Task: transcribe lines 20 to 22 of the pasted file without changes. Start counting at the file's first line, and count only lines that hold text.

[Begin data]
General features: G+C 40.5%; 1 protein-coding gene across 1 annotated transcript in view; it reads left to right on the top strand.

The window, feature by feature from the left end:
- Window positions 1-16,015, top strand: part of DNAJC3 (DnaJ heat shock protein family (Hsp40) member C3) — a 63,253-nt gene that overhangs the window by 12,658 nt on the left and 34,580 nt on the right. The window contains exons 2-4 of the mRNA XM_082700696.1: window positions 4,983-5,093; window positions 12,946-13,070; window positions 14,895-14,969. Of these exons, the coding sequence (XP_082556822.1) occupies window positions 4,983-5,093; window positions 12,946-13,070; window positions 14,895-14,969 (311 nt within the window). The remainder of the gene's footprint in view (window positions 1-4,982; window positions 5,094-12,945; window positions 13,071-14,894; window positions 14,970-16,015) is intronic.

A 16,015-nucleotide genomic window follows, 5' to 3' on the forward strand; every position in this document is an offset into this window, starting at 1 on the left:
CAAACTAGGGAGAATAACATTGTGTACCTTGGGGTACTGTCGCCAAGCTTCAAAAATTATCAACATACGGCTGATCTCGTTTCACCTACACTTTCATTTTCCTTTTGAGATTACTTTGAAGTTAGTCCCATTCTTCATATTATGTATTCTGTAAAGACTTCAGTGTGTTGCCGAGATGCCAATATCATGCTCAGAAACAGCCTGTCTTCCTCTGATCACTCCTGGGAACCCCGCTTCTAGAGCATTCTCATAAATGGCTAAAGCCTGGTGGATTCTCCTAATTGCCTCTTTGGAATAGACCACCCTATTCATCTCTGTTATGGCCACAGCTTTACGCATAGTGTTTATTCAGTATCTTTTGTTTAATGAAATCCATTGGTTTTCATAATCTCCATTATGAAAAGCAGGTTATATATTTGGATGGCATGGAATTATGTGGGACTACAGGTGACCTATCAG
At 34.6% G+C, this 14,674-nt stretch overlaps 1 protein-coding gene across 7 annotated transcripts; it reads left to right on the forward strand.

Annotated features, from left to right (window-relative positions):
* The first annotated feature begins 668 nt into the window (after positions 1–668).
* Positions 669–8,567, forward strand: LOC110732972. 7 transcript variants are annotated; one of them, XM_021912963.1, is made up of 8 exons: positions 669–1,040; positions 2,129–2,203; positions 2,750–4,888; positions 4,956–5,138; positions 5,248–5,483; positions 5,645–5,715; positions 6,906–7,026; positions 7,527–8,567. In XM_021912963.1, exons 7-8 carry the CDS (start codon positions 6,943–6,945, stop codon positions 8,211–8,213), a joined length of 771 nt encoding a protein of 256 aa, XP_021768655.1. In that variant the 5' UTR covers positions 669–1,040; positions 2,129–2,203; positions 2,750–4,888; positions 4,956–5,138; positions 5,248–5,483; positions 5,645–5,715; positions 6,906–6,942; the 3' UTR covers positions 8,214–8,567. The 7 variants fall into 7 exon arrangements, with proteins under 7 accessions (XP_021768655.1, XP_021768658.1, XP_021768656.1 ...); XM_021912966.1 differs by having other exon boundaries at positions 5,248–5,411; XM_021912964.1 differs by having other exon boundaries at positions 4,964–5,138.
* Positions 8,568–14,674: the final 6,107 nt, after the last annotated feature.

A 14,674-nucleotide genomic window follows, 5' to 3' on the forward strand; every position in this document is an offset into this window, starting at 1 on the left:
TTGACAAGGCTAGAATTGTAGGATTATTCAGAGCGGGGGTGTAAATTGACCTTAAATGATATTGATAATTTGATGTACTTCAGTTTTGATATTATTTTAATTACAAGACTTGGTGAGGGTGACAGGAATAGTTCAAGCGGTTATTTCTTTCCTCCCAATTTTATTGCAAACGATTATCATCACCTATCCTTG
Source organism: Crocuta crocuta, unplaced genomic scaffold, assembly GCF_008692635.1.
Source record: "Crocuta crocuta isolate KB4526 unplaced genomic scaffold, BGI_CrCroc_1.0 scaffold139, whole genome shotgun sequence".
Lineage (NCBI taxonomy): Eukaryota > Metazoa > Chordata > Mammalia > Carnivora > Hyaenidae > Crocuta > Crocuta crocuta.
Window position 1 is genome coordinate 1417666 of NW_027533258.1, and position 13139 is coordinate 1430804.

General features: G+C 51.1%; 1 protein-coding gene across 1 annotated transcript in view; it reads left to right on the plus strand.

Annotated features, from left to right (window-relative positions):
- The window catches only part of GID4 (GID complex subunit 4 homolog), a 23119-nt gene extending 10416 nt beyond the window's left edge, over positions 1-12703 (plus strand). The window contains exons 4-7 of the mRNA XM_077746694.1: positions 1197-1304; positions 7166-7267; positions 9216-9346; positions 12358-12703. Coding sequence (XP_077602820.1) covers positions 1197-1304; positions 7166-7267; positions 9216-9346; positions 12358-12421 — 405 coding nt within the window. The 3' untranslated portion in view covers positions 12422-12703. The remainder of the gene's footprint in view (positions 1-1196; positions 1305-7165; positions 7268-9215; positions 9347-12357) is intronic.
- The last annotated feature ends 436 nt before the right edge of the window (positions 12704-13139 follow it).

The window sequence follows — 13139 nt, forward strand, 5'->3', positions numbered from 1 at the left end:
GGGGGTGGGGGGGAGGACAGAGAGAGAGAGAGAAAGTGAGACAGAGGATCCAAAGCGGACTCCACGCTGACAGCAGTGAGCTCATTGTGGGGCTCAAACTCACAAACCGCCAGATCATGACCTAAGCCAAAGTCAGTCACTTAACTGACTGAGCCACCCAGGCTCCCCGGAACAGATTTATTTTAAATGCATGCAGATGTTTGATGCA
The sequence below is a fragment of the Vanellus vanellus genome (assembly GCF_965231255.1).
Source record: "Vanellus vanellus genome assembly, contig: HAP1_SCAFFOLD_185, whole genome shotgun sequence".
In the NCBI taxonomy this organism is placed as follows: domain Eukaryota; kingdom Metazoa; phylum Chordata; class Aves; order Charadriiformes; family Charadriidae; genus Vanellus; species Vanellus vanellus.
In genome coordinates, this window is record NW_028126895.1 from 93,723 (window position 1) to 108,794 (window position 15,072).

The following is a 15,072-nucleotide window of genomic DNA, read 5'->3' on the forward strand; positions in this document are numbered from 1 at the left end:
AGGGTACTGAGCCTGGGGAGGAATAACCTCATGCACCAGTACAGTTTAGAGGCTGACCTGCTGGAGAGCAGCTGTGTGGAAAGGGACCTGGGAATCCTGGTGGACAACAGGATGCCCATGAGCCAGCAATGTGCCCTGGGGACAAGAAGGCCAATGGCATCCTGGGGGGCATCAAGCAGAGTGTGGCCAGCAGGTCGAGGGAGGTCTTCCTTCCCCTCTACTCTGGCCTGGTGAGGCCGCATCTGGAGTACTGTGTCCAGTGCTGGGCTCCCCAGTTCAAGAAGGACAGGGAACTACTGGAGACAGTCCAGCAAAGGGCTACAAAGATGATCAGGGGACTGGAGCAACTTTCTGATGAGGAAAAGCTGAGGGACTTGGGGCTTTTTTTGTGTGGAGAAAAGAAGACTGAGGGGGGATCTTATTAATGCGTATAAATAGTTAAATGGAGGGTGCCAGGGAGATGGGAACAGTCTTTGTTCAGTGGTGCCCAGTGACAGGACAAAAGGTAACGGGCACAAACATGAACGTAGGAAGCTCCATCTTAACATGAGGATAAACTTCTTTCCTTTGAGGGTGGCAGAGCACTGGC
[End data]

- The last annotated feature ends 436 nt before the right edge of the window (positions 12704-13139 follow it).

The window sequence follows — 13139 nt, forward strand, 5'->3', positions numbered from 1 at the left end:
GGGGGTGGGGGGGAGGACAGAGAGAGAGAGAGAAAGTGAGACAGAGGATCCAAAGCGGACTCCACGCTGACAGCAGTGAGCTCATTGTGGGGCTCAAACTCACAAACCGCCAGATCATGACCTAAGCCAAAGTCAGTCACTTAACTGACTGAGCCACCCAGGCTCCCCGGAACAGATTTATTTTAAATGCATGCAGATGTTTGATGCA